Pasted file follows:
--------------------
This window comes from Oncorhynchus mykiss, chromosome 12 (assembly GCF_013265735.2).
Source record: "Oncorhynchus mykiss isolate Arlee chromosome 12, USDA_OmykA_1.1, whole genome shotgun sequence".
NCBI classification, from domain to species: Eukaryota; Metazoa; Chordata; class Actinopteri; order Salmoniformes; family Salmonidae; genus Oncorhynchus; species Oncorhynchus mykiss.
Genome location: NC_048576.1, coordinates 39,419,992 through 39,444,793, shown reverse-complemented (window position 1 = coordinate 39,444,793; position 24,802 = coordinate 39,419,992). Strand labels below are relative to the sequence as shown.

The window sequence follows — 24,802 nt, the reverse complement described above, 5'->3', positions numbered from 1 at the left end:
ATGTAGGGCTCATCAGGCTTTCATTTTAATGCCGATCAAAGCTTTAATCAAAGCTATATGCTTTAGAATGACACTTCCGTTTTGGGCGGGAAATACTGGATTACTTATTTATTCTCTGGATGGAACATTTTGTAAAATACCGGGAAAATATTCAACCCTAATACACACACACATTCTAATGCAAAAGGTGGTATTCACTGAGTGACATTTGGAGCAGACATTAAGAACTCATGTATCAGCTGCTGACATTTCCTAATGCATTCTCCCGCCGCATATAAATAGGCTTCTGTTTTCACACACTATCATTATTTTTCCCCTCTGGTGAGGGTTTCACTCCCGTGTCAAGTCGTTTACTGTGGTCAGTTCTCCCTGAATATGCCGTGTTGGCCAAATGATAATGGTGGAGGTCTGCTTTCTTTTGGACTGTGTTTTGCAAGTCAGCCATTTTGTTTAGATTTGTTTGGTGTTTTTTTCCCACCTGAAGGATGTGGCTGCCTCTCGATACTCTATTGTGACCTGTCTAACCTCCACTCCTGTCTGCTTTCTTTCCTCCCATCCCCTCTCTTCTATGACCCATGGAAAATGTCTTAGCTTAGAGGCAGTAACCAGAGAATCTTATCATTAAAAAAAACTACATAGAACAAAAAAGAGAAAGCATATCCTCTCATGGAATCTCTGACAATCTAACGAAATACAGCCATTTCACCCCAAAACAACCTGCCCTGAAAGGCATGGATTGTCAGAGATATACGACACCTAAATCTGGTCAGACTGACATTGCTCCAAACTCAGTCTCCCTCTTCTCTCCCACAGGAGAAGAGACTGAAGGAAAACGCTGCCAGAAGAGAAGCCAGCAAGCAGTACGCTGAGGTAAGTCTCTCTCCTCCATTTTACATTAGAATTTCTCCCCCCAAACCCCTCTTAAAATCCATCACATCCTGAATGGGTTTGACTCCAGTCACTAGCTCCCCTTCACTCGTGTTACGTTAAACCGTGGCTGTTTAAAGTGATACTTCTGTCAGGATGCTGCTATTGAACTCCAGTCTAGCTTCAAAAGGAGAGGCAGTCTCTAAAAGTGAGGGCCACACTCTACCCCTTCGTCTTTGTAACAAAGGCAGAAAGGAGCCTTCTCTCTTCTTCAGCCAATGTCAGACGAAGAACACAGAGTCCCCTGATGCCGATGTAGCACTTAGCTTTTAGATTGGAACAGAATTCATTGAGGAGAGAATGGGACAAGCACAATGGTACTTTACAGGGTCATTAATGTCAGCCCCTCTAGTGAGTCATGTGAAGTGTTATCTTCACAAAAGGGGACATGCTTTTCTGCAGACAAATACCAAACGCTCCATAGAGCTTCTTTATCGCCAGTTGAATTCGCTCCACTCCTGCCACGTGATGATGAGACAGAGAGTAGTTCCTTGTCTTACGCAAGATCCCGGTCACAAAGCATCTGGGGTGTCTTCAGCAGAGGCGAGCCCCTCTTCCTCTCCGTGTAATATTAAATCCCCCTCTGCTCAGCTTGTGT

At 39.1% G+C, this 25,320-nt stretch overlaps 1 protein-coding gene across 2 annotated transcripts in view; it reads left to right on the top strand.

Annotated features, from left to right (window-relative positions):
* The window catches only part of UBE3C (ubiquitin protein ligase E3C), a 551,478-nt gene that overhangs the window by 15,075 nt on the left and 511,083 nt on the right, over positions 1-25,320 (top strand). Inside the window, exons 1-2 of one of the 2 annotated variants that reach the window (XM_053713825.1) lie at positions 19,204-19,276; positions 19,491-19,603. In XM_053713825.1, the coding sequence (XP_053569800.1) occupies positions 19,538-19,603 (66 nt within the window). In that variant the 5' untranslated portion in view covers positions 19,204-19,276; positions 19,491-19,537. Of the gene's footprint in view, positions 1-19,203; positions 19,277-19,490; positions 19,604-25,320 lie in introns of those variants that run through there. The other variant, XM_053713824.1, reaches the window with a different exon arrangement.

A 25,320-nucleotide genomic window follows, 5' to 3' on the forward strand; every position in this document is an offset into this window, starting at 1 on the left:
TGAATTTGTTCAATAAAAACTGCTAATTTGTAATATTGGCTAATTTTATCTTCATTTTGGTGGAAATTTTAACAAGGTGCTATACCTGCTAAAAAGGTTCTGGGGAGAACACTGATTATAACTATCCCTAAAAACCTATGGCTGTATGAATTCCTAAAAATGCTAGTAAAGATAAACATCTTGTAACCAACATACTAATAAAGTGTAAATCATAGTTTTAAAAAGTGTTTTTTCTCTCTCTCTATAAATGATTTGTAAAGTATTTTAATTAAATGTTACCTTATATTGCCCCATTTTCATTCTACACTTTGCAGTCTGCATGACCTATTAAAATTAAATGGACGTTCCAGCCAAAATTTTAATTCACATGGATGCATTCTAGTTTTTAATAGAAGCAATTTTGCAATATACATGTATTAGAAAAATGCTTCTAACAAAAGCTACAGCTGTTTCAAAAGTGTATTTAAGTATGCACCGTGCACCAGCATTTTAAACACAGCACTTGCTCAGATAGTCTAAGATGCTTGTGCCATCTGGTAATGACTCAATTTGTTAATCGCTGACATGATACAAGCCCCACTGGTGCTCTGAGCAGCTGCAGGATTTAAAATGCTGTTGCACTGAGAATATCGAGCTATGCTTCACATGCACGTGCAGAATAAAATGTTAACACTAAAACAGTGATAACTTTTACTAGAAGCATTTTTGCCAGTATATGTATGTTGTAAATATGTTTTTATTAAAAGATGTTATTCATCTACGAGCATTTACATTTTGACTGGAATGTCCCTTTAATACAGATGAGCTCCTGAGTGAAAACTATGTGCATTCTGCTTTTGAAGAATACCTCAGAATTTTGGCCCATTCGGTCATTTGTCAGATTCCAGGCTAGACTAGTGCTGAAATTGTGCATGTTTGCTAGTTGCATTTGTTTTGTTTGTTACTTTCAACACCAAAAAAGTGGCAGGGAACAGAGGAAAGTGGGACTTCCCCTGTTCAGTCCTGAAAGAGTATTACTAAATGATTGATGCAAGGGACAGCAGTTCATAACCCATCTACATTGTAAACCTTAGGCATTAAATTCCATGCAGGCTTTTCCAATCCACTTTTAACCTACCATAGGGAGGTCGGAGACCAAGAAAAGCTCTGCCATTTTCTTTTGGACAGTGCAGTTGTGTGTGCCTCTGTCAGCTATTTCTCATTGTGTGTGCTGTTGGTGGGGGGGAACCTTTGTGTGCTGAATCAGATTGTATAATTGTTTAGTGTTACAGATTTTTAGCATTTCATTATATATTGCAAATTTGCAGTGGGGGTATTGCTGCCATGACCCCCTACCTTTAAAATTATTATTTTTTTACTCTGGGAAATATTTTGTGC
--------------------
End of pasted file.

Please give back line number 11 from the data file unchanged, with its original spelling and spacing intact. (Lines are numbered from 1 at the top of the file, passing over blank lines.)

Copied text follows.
TGAATTTGTTCAATAAAAACTGCTAATTTGTAATATTGGCTAATTTTATCTTCATTTTGGTGGAAATTTTAACAAGGTGCTATACCTGCTAAAAAGGTTCTGGGGAGAACACTGATTATAACTATCCCTAAAAACCTATGGCTGTATGAATTCCTAAAAATGCTAGTAAAGATAAACATCTTGTAACCAACATACTAATAAAGTGTAAATCATAGTTTTAAAAAGTGTTTTTTCTCTCTCTCTATAAATGATTTGTAAAGTATTTTAATTAAATGTTACCTTATATTGCCCCATTTTCATTCTACACTTTGCAGTCTGCATGACCTATTAAAATTAAATGGACGTTCCAGCCAAAATTTTAATTCACATGGATGCATTCTAGTTTTTAATAGAAGCAATTTTGCAATATACATGTATTAGAAAAATGCTTCTAACAAAAGCTACAGCTGTTTCAAAAGTGTATTTAAGTATGCACCGTGCACCAGCATTTTAAACACAGCACTTGCTCAGATAGTCTAAGATGCTTGTGCCATCTGGTAATGACTCAATTTGTTAATCGCTGACATGATACAAGCCCCACTGGTGCTCTGAGCAGCTGCAGGATTTAAAATGCTGTTGCACTGAGAATATCGAGCTATGCTTCACATGCACGTGCAGAATAAAATGTTAACACTAAAACAGTGATAACTTTTACTAGAAGCATTTTTGCCAGTATATGTATGTTGTAAATATGTTTTTATTAAAAGATGTTATTCATCTACGAGCATTTACATTTTGACTGGAATGTCCCTTTAATACAGATGAGCTCCTGAGTGAAAACTATGTGCATTCTGCTTTTGAAGAATACCTCAGAATTTTGGCCCATTCGGTCATTTGTCAGATTCCAGGCTAGACTAGTGCTGAAATTGTGCATGTTTGCTAGTTGCATTTGTTTTGTTTGTTACTTTCAACACCAAAAAAGTGGCAGGGAACAGAGGAAAGTGGGACTTCCCCTGTTCAGTCCTGAAAGAGTATTACTAAATGATTGATGCAAGGGACAGCAGTTCATAACCCATCTACATTGTAAACCTTAGGCATTAAATTCCATGCAGGCTTTTCCAATCCACTTTTAACCTACCATAGGGAGGTCGGAGACCAAGAAAAGCTCTGCCATTTTCTTTTGGACAGTGCAGTTGTGTGTGCCTCTGTCAGCTATTTCTCATTGTGTGTGCTGTTGGTGGGGGGGAACCTTTGTGTGCTGAATCAGATTGTATAATTGTTTAGTGTTACAGATTTTTAGCATTTCATTATATATTGCAAATTTGCAGTGGGGGTATTGCTGCCATGACCCCCTACCTTTAAAATTATTATTTTTTTACTCTGGGAAATATTTTGTGC